International leadership

Given the strength of the SVM, Mott was ideally placed to move into a leading position within the emerging international ecumenical movement. In 1907, he organized the Tokyo SVM Conference. When William Carey's "pleasing dream" of a world gathering of Protestant mission agencies became a reality at Edinburgh, Scotland, in 1910, Mott was Chair of the conference and subsequently chaired the International Missionary Council established in London in 1921, which went on to organize meetings in Tambaram, India (1938), and in Ghana in 1958, before merging with the World Council of Churches in 1961.

In his post as Chair of the IMC, Mott was involved in conversations that led to the creation of the WCC. At a meeting in 1937, at which Mott was present, the decision was taken to establish a world inter-church body but the intervention of World War II delayed this until 1948. When the WCC was finally created, Mott was appointed a life honorary President. Together with George Bell, he can be credited as one of the WCC's founders. Now General-Secretary of the International YMCA, Mott was able to travel widely, visiting the Far East in 1912-13, as well as many European countries. During World War I, Mott was anxious to assist the war effort and volunteered to place the YMCA at the service of the nation. Franklin D. Roosevelt appointed Mott as head of the National War Work Council, having previously offered him a diplomatic post in China. Mott also served as a member of government missions to Mexico (1916) and to Russia (1917).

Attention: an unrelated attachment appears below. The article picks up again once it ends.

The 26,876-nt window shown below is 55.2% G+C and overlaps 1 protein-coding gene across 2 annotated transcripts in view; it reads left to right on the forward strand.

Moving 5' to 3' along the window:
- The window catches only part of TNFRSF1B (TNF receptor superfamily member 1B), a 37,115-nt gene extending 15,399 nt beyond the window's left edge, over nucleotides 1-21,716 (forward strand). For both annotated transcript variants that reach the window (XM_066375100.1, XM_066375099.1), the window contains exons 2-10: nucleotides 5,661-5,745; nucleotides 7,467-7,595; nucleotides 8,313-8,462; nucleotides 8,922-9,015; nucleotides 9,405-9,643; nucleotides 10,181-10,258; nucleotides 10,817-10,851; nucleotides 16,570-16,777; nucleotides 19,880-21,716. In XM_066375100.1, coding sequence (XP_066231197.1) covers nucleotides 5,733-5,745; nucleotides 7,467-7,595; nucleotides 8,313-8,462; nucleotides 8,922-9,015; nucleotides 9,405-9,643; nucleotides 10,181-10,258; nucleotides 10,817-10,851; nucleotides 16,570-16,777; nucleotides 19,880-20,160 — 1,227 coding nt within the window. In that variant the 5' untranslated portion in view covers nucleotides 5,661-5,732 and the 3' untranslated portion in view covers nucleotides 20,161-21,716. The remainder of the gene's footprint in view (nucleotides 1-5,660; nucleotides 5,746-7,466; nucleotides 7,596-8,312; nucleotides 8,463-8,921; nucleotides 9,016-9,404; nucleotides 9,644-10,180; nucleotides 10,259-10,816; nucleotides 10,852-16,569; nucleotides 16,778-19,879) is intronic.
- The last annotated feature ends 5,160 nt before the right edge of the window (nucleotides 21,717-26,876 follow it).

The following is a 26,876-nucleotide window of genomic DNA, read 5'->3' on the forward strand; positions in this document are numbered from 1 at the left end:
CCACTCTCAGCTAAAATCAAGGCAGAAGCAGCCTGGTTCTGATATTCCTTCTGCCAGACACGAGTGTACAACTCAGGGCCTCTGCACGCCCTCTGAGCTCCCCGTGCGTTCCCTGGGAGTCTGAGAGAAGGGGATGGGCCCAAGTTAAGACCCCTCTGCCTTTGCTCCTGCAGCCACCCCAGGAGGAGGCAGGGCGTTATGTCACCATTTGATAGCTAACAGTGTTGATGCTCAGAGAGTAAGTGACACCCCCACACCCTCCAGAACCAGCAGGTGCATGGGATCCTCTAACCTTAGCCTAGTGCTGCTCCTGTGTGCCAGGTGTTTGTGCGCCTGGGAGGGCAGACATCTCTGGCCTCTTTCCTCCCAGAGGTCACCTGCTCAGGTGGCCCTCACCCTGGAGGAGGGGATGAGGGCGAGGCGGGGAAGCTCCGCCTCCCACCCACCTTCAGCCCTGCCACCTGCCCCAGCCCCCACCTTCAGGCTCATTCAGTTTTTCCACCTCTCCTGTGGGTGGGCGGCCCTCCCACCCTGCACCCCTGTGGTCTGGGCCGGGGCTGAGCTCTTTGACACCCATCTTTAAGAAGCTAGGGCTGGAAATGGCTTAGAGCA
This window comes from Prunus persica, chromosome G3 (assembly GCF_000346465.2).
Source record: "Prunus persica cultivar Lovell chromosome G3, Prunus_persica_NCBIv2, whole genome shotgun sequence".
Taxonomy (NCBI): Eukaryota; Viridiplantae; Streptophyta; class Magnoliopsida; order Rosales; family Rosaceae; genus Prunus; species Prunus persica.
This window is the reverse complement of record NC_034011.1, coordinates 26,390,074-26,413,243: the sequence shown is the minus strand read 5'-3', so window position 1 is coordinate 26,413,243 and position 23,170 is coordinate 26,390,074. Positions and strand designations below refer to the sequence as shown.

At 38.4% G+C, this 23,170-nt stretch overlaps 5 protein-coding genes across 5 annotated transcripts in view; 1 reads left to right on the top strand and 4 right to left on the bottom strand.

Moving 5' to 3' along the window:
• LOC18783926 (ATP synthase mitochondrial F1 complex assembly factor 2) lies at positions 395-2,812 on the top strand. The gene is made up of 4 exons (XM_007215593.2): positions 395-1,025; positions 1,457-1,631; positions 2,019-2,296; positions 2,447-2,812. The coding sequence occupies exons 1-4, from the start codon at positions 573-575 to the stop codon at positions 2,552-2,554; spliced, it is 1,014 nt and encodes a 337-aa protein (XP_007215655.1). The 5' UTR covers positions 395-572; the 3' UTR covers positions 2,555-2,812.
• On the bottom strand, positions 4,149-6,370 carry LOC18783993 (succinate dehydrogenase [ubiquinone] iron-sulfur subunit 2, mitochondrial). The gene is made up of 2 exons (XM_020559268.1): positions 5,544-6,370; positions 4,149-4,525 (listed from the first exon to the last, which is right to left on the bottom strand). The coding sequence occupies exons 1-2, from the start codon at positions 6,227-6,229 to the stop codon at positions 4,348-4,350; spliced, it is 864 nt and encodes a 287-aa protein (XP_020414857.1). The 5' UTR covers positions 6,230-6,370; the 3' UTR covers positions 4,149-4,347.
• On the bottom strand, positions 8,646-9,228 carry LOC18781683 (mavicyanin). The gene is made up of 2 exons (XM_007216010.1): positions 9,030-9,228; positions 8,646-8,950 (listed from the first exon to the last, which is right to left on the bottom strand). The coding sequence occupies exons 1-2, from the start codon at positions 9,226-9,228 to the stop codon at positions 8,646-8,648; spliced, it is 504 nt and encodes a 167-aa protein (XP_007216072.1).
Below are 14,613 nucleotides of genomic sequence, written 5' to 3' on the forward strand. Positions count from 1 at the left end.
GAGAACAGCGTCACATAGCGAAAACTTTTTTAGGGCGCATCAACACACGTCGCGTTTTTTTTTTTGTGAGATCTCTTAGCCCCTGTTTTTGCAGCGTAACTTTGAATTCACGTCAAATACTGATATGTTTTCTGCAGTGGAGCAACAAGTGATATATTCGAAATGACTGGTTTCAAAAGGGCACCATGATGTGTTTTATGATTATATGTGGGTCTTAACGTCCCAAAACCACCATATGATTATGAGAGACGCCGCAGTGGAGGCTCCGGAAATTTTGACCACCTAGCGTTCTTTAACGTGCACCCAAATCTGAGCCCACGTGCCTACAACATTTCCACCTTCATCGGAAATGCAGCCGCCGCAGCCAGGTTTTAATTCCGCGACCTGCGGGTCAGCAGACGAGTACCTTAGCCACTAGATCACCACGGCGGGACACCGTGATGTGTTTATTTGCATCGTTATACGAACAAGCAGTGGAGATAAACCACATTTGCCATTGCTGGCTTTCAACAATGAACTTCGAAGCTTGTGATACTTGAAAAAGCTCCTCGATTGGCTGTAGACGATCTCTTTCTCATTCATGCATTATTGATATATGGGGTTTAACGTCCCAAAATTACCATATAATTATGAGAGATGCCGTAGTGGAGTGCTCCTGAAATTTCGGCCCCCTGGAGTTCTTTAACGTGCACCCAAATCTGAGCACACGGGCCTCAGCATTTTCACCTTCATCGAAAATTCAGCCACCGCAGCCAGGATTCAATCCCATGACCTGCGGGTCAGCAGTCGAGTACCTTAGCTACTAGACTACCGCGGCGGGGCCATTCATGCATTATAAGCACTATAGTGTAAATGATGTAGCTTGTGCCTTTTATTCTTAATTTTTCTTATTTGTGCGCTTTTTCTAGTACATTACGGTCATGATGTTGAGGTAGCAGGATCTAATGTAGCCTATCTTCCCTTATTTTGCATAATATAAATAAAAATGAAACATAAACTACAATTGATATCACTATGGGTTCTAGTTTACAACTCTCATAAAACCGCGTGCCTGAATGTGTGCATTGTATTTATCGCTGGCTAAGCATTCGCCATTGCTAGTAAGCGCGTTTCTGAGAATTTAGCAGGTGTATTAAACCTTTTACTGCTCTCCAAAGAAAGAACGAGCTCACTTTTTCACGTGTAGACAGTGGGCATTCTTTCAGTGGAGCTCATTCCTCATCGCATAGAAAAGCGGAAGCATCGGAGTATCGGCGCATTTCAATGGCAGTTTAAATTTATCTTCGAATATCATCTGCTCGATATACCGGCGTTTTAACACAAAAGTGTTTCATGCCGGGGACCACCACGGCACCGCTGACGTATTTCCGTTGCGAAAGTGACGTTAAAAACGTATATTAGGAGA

Honors and awards

Mott received numerous national decorations from around the world and honorary degrees from such leading Universities as Yale, Brown, Princeton, and Edinburgh, in addition to a doctorate from the Russian Orthodox Church of Paris. In 1946, he received the Nobel Peace Prize. Presenting the nomination, Herman Smitt Ingebretsen, said:

The venerable John Mott is among us today because he has created worldwide organizations which have united millions of young people in work for the Christian ideals of peace and tolerance between nations. He has never been a politician, he has never taken an active part in organized peace work. But he has always been a living force, a tireless fighter in the service of Christ, opening young minds to the light which he thinks can lead the world to peace and bring men together in understanding and goodwill. His work has always been chiefly among youth, for in them lies the key to the future. They are the leaders of tomorrow.[2]

Ingebretsen pointed out that while Mott was a committed Methodist, in all of his many roles as a representative at conferences "he never traveled as a representative of any denomination. He worked among people of every creed and race, and his help and advice were freely available to all."

The presentation speech continues, "The work of Mott and his student movement in the cause of peace, goodwill, and understanding between nations was a natural corollary of his view of Christ as the Prince of Peace. The movement's motto had at one time been 'Make Christ King.' And this summarizes Mott's feelings. Christ was the King he served, and the fight he waged was a fight to win the world for the peace which his King wanted to give to mankind."